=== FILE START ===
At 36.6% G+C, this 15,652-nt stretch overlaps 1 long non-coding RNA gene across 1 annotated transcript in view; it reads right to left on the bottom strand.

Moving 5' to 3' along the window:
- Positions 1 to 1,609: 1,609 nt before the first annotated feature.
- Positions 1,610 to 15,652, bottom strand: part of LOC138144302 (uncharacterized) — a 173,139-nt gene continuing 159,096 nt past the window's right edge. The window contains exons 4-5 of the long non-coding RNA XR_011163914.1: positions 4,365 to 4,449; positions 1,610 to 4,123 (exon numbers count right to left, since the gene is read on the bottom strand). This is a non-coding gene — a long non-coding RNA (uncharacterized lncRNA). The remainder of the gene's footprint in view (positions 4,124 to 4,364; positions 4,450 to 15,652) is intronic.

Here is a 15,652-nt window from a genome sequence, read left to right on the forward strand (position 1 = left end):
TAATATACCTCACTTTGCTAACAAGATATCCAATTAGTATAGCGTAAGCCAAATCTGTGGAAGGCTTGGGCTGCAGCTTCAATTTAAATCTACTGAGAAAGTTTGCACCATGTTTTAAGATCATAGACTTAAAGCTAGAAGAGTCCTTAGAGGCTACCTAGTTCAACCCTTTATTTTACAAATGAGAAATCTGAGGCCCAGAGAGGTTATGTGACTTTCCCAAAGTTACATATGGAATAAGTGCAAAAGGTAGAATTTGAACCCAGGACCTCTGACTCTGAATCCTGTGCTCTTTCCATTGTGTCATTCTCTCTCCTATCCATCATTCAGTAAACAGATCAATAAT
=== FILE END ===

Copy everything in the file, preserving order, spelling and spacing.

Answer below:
At 36.6% G+C, this 15,652-nt stretch overlaps 1 long non-coding RNA gene across 1 annotated transcript in view; it reads right to left on the bottom strand.

Moving 5' to 3' along the window:
- Positions 1 to 1,609: 1,609 nt before the first annotated feature.
- Positions 1,610 to 15,652, bottom strand: part of LOC138144302 (uncharacterized) — a 173,139-nt gene continuing 159,096 nt past the window's right edge. The window contains exons 4-5 of the long non-coding RNA XR_011163914.1: positions 4,365 to 4,449; positions 1,610 to 4,123 (exon numbers count right to left, since the gene is read on the bottom strand). This is a non-coding gene — a long non-coding RNA (uncharacterized lncRNA). The remainder of the gene's footprint in view (positions 4,124 to 4,364; positions 4,450 to 15,652) is intronic.

Here is a 15,652-nt window from a genome sequence, read left to right on the forward strand (position 1 = left end):
TAATATACCTCACTTTGCTAACAAGATATCCAATTAGTATAGCGTAAGCCAAATCTGTGGAAGGCTTGGGCTGCAGCTTCAATTTAAATCTACTGAGAAAGTTTGCACCATGTTTTAAGATCATAGACTTAAAGCTAGAAGAGTCCTTAGAGGCTACCTAGTTCAACCCTTTATTTTACAAATGAGAAATCTGAGGCCCAGAGAGGTTATGTGACTTTCCCAAAGTTACATATGGAATAAGTGCAAAAGGTAGAATTTGAACCCAGGACCTCTGACTCTGAATCCTGTGCTCTTTCCATTGTGTCATTCTCTCTCCTATCCATCATTCAGTAAACAGATCAATAAT